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Judge sets sex abuse trial for R. Kelly in September

Megan Crepeau, Chicago Tribune on

Published in Entertainment News

CHICAGO -- A Cook County judge on Wednesday set a tentative trial date for September for beleaguered R&B singer R. Kelly even before prosecutors have disclosed which of his four separate indictments they intend to pursue first.

Kelly, 52, who is in federal custody, did not attend the hearing at the Leighton Criminal Court Building.

In trying to speed the cases along, Judge Lawrence Flood repeated his contention that Kelly's pending bombshell federal cases won't impact on the county proceedings.

"I understand there's two other matters in federal court, New York and in Chicago," he said from the bench. "That's not really the concern of this court. These victims are entitled to their day in court just as the other people in the other cases."

Over the objections of Kelly's attorney Steven Greenberg, Flood set the initial trial for Sept. 14. Greenberg had argued it would be premature to schedule a trial at this point.

Kelly is already slated to go on trial in April on the federal charges in Chicago and the following month in Brooklyn.

If all three trials go as scheduled, the singer would face three trials in three separate jurisdictions in about six months.

Last month, though, attorney Jeffrey Steinback, who is known for negotiating guilty pleas, signed on to represent Kelly in his Chicago federal case, raising speculation that Kelly might try to work out a deal with prosecutors on all the pending charges. At the time, Greenberg denied such negotiations were in the works.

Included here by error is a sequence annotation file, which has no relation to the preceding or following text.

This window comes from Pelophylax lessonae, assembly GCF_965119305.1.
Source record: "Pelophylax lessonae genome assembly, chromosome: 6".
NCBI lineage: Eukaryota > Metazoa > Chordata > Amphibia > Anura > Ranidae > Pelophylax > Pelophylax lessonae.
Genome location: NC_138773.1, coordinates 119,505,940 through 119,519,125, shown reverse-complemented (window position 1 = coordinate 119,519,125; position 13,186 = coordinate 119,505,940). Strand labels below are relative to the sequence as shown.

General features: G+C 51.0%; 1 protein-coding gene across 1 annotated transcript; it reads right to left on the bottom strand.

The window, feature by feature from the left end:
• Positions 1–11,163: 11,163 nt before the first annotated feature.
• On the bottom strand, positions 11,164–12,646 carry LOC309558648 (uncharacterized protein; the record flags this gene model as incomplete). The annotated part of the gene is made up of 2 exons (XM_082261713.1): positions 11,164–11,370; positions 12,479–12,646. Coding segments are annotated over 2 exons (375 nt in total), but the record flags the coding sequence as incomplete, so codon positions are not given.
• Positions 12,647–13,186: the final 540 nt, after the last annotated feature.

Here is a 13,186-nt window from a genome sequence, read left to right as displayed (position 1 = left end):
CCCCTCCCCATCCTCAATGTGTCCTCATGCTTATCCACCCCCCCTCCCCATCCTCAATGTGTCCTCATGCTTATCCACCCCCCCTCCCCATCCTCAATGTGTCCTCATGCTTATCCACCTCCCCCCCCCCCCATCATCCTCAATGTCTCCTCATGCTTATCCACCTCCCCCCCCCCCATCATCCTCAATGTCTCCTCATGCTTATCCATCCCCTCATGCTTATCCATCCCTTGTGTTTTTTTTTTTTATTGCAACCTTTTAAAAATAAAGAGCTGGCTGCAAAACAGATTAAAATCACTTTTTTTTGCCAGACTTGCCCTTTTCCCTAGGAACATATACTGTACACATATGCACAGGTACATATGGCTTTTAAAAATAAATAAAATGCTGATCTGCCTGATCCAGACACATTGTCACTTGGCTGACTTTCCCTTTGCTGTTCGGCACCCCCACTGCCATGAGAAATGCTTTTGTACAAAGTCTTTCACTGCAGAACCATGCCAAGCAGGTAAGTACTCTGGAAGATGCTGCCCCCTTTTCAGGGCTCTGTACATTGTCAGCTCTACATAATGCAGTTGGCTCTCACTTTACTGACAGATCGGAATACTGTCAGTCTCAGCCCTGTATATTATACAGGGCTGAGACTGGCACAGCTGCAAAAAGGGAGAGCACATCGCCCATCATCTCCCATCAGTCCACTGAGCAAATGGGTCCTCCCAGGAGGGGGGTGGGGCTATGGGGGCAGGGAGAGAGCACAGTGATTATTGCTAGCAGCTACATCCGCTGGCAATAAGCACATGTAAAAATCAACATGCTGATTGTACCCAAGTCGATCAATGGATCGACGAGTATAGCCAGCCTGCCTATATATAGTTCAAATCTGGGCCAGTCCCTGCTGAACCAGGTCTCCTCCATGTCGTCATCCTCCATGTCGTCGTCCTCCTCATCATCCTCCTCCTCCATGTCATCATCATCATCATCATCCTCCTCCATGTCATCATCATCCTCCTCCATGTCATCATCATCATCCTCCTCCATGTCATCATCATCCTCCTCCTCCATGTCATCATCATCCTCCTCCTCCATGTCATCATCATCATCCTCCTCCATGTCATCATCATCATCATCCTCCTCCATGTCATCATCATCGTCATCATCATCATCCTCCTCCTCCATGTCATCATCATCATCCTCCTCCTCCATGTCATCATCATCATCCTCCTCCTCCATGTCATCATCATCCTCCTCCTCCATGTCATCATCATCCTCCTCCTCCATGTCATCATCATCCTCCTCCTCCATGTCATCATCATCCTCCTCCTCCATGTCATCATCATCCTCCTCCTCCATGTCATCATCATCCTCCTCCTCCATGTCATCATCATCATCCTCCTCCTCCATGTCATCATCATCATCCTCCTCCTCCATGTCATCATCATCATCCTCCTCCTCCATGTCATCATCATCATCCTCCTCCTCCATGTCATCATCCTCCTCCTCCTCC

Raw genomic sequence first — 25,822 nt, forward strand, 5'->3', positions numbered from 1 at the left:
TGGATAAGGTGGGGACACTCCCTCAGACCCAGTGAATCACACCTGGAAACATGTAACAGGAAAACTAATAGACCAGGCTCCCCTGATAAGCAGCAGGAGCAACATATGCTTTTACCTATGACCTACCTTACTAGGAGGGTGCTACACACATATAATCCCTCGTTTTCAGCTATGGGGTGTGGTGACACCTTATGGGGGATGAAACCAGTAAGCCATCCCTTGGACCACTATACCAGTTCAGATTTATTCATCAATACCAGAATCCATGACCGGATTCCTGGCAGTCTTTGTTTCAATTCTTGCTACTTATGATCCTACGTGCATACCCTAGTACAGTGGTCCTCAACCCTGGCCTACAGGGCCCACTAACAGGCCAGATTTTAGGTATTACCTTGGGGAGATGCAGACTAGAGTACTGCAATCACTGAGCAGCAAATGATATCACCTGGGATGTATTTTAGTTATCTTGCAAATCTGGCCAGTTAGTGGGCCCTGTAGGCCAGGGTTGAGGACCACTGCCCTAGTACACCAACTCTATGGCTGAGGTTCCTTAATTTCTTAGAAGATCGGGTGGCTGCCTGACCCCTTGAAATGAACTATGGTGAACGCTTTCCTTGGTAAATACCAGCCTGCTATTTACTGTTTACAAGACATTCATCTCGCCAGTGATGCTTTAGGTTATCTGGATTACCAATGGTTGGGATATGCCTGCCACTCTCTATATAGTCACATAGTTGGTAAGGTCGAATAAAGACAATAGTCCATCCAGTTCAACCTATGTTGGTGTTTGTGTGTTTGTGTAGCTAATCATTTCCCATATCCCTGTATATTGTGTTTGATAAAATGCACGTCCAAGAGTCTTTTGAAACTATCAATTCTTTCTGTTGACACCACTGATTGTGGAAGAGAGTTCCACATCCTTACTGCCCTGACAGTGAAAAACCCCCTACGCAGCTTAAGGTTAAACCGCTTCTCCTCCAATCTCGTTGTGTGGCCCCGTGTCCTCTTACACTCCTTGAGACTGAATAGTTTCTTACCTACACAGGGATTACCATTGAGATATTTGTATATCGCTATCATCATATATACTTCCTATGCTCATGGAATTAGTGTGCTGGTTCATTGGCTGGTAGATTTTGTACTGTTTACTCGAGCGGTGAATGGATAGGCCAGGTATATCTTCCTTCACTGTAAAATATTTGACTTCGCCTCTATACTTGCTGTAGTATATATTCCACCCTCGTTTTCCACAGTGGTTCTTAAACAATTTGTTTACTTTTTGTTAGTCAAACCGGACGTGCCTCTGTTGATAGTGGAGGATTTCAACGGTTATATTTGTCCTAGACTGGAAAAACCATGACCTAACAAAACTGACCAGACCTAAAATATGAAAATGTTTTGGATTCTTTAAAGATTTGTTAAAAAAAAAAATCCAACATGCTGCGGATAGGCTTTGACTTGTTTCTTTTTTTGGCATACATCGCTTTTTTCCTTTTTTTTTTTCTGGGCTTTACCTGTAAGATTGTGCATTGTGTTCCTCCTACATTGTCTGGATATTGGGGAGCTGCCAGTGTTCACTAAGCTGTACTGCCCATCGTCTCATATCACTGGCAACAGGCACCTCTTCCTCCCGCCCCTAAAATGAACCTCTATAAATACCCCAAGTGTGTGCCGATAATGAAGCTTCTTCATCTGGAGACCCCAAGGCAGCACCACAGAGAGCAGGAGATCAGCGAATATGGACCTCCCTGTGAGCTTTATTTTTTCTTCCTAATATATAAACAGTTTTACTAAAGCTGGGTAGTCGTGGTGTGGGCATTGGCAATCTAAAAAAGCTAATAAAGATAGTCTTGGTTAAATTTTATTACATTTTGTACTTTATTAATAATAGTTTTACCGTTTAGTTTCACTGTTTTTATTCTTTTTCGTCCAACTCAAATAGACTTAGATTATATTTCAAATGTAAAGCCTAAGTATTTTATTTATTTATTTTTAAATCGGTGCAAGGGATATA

At Wednesday's hearing, Flood said he expects prosecutors to announce at the next status hearing in January which case they will proceed on first. He brushed off Greenberg's concerns about it being too early to set a trial date, noting that the county cases have been pending for months.

 

"I'm giving you more than a year to prepare for trial," he said.

Kelly was charged in Cook County in February with four separate indictments accusing him of sexual misconduct over more than a decade. Three of the four alleged victims were underage at the time.

In a 13-count indictment unsealed in July in Chicago's federal court, Kelly was charged for allegedly conspiring with two former employees to rig his 2008 child pornography trial in Cook County by paying off witnesses and victims to change their stories. At the same time, a racketeering conspiracy indictment was unsealed in federal court in Brooklyn, alleging he identified underage girls attending his concerts and groomed them for later sexual abuse.

If convicted in all three jurisdictions, he could potentially face the rest of his life in prison.

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